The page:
cool looking dental hygienist clipYou might be thinking, “O.K. Doc. I hear you. But you’re missing the point. The insurance policies still pay for two exams per year. I can come in to see you twice and you’ll still get a chance to evaluate my teeth. Even though they won’t be as smooth and minty as before, I’m still getting all that preventive benefit. I think this is really about dentists losing all that revenue from cleaning teeth. So just pipe down.

Honestly, this is a semi-reasonable argument. The insidious part is what the insurance companies know that regular folks don’t think of. Whether you want to believe it or not, we human beings are driven by incentives. As much as I like to think that I can teach all patients about their needs, I’m still almost always limited in my treatment options by what the insurance will cover. Patients with insurance like to use their insurance benefits and they take seriously the limits that insurance policies place on them. If a patient has been used to coming every 6 months for a cleaning ever since they were a child, how likely are they going to set up for that second examination if they don’t get a cleaning? I can see it now: “So you want me to miss work so I can come over here and have you look at me for 15 minutes? I don’t get to spend quality time with April or Tanna gently polishing the plaque off my teeth? All I get is Doc shining that bright light in my eyes? Well, thanks but no thanks. I’ll pass until my next cleaning is covered.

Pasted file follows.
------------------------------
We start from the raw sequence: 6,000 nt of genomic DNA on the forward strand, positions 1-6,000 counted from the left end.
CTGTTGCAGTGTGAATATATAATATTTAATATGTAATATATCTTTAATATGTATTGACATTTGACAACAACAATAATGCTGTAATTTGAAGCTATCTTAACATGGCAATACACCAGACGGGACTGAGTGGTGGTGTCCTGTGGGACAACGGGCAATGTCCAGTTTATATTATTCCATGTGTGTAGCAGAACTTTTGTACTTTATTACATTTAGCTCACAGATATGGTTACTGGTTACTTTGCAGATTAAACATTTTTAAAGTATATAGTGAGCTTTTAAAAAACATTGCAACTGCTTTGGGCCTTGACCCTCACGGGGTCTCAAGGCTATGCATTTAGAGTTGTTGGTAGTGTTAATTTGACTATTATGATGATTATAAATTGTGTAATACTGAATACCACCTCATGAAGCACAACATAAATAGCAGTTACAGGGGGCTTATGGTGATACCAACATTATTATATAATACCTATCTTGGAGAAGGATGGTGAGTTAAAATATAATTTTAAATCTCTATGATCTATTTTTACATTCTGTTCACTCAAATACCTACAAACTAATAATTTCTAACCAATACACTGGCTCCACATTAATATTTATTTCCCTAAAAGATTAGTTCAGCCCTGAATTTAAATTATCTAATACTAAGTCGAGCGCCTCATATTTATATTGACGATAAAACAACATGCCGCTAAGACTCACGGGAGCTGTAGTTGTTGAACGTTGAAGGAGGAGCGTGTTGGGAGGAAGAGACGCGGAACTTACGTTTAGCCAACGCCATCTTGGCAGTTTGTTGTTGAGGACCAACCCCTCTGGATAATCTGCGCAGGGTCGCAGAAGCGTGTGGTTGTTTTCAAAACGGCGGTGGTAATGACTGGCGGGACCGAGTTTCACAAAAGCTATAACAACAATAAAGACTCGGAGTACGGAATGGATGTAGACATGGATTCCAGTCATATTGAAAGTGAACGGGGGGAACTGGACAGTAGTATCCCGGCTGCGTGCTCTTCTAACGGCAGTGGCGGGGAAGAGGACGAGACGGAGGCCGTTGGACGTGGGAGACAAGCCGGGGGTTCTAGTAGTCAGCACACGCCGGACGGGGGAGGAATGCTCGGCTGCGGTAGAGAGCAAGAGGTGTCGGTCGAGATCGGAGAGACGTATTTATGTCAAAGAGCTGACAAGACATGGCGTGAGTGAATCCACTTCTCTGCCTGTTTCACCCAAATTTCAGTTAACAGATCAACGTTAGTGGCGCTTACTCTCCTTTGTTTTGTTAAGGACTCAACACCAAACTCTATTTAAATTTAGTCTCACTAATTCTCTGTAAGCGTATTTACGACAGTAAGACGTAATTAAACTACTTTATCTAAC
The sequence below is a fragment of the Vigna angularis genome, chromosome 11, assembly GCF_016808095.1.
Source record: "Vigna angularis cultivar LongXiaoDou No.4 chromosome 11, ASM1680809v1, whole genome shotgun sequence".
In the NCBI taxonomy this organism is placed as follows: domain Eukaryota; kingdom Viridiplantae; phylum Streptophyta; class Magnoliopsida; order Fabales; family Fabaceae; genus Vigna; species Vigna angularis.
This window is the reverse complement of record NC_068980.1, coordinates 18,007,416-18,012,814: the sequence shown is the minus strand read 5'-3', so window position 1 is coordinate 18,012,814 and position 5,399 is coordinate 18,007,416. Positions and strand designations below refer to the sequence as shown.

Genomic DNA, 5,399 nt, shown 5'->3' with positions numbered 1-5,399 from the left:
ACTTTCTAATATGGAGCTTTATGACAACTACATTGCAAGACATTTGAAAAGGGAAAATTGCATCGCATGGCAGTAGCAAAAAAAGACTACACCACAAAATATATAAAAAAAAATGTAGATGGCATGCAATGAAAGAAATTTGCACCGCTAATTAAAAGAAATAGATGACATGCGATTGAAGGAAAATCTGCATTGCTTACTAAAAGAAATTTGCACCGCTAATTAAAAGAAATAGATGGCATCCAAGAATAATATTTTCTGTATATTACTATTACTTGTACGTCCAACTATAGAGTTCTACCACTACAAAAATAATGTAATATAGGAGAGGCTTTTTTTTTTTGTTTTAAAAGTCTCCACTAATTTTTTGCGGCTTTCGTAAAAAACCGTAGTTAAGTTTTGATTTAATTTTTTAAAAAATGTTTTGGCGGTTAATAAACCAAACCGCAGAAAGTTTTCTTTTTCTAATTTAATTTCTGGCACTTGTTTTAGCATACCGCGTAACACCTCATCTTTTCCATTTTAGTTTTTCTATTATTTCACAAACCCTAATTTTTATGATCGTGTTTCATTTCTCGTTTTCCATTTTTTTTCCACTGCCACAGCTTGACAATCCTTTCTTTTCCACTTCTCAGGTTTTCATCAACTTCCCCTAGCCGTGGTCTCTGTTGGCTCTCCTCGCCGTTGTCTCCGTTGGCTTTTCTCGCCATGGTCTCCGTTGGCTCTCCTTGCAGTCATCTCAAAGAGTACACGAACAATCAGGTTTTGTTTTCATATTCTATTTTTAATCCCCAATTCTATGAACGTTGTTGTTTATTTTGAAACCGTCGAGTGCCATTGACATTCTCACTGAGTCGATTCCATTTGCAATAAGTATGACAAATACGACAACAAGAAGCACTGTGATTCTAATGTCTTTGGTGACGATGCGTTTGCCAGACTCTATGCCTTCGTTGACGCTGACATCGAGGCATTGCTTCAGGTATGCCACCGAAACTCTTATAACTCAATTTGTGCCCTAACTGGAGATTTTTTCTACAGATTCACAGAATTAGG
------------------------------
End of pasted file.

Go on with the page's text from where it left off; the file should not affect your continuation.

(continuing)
I’ve written previously that cleanings are overrated. Apparently the insurance companies are beginning to agree with me. I hope I’m wrong.